Parents always model standards for their children. Don’t expect your young people to have standards stricter than your own. How do you live? How do you talk? What do you watch? What do you read? How do you treat your wife/husband? Your children are picking up on all of it. If you want your kids to respond in the right direction, they have to see these standards in your own life. If children don’t see them in parents’ lives, then parents shouldn’t expect to see them in their children’s lives. Parenting isn’t just rearing children and enjoying them; it’s a responsibility to mold their character and provide them with the gift of a positive start in life.
Have young people plan their dates. Many young people say, “It was on those dates when we had nothing to do that we got sexually involved.” So parents should ask certain questions: “Where are you going on your date? What are you going to do? When will you be back? Who will you be with?”
Parents might think, “Kids won’t go for that.” But you’re wrong. They will go for it. It’s very interesting to see how many teenagers will use their parents as the excuse they need to respond to sexual peer pressure: “I can’t do that because I have to be in by 10:00,” or, “I can’t go to that kind of party because my parents wouldn’t approve.” Kids know what is right and wrong more, perhaps, than we give them credit for, and often they are looking for ways to avoid situations they know they can’t handle. When parents have communicated their standards to the kids and have stood firm, such parental concern gives the kids a legitimate chance to make wise decisions under peer pressure.
It’s good for teens to briefly pray together on a date. But encourage them not to hold hands or pray about their negative feelings. (For example, “Oh, Lord, I feel so lonely tonight. I wish that somebody would really love me.”) Be cautious about having kids pray together or read the Bible together for a long time, because it may lead to physical intimacy. But a brief prayer, committing their goals and time together, helps. They can express their love to the Lord and their desire to please and obey Him on their date.
Teach your children to communicate their standards up front to those they date. This is crucial. At the start, kids need to communicate clearly things such as: “I don’t want to kiss. I want to get to know you as a person. I want to find out if we can be good friends.”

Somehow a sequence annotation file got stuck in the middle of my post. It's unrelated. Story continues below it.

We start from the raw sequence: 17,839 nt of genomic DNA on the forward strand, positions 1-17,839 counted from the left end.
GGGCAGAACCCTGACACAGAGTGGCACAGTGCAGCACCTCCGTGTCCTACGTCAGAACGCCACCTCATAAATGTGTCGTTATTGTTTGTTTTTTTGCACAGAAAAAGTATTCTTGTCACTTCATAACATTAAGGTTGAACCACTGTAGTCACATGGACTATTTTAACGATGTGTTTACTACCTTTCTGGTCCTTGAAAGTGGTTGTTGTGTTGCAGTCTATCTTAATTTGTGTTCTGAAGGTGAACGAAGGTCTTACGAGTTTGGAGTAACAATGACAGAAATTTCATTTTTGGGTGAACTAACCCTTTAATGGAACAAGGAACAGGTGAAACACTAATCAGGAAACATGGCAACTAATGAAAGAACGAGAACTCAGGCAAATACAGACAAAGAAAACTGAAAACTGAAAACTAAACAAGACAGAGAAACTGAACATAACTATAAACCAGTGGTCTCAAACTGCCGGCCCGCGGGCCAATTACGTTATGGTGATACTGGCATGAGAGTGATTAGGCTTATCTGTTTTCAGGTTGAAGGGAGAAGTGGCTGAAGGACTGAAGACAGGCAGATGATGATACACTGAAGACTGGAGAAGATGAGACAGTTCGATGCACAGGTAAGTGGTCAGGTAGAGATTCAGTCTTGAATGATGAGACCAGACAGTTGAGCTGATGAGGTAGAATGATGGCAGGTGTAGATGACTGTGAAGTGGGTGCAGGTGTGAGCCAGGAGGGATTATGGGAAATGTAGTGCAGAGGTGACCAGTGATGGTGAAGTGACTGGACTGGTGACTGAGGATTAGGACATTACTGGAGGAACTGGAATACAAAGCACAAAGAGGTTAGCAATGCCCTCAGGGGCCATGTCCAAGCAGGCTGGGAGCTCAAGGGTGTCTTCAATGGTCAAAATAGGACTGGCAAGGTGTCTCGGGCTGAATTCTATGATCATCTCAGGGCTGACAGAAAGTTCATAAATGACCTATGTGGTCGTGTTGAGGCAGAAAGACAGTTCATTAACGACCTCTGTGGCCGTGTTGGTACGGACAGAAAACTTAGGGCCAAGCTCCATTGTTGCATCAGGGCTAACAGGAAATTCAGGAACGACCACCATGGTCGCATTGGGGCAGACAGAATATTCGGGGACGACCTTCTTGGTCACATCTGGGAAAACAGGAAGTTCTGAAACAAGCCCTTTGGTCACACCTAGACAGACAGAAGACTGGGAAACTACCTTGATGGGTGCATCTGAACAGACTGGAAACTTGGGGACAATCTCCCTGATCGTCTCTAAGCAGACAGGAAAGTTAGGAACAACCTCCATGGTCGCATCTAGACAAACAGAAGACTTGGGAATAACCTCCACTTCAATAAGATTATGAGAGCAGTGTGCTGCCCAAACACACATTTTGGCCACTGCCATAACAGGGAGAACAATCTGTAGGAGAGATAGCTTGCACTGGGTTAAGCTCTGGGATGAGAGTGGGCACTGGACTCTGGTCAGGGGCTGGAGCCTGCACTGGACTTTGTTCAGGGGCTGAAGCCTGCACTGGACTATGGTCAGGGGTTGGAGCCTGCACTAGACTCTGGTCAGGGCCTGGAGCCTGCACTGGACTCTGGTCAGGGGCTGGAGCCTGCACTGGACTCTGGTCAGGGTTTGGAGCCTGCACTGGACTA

How Can Parents Help Young People Handle the “Pressure Lines”?
There are many ways to provide your children with proper responses to sexual pressure. Here are some responses you could rehearse with them.
Line:“I love you so much.”
Response:“Is sex love?”
Line:“Well, if you love me, you’ll let me.”
Response:“If you did love me, you wouldn’t persist in pressuring me to do something I don’t want to do and that isn’t good for either of us.”
Line:“Everyone else is doing it.”
Response: “That’s OK. I don’t want to be like everyone else, and I certainly don’t want what everybody else has –STDs, guilt, divorce, or AIDS. I don’t want that.”
Line:“Well, all the other girls are doing it.”
Response:“So, date them. I’m not like them.”
Line:“You’re not a man if you don’t!”
Response: “What would you know about being a man?”
Line: “I would never get married unless I know we are sexually compatible.”
Response: “Then I guess we aren’t.”
Line:“Come on, it feels so good.”
Response:“So does doing drugs; that’s not the issue.”
Remember, the research shows that for all teenagers, the number one resource they would like to have for information about sex is mom and dad.
The time a child doesn’t want to get information about sex from mom and dad may be when he’s just engaged in sex. Parental contact usually adds to the guilt, so this is the one time the child doesn’t want mom and dad involved. But this is exactly when parents need to extend the grace of God to their kids. If through the death of Jesus Christ on the cross God cannot deal with sexual sin, then He can’t deal with any sin. After the fact, we need to be ready to extend forgiveness, to help our children get up and get back on the right road.
Admit your sin. Somebody may say, “Can I become a virgin again if I admitted sin?” No. You can only give up your virginity once, but spiritually you can become a virgin again in your mind. You can have your mind cleansed. So number one, admit that it’s sin.
Confess it. First John 1:9 says, “If we confess our sins, He is faithful and just to forgive us our sins and to cleanse us from all unrighteousness.”
Acknowledge God’s forgiveness and forgive yourself. Anytime you don’t forgive yourself you’re saying two things: first, you have a higher standard than God, and, second, Jesus Christ’s death on the cross was not sufficient for your sin.
Show fruits of repentance. This may include breaking off with the person that you committed that sin with or saying, “I won’t go to that kind of party again. I won’t see that kind of a movie or listen to that kind of a record again.”
Don’t feel condemned, just convicted. The Holy Spirit points out when something is wrong and convicts us not to do it again. But when He does this, He points us to Christ for forgiveness. When God says, “Don’t commit sexual immorality,” He says it because He loves us and wants to protect us. It is Satan who condemns and attempts to foster the guilt and self-hatred that can be so destructive, especially to sensitive teenagers.
Children are a precious gift from the Lord and a terrible thing to waste. “Behold, children are a gift of the Lord; the fruit of the womb is a reward” (Psalm 127:3). Although formative years can be wasted, it is never too late to begin to educate your children in godliness.
Parents are privileged to have one of the most enjoyable and rewarding experiences in all of life: to raise their children so that they become wise and godly young men and women—people whose principal goal in life is to serve and honor Jesus Christ, no matter what vocation they choose. “Train up a child in the way he should go, even when he is old he will not depart from it” (Proverbs 22:6).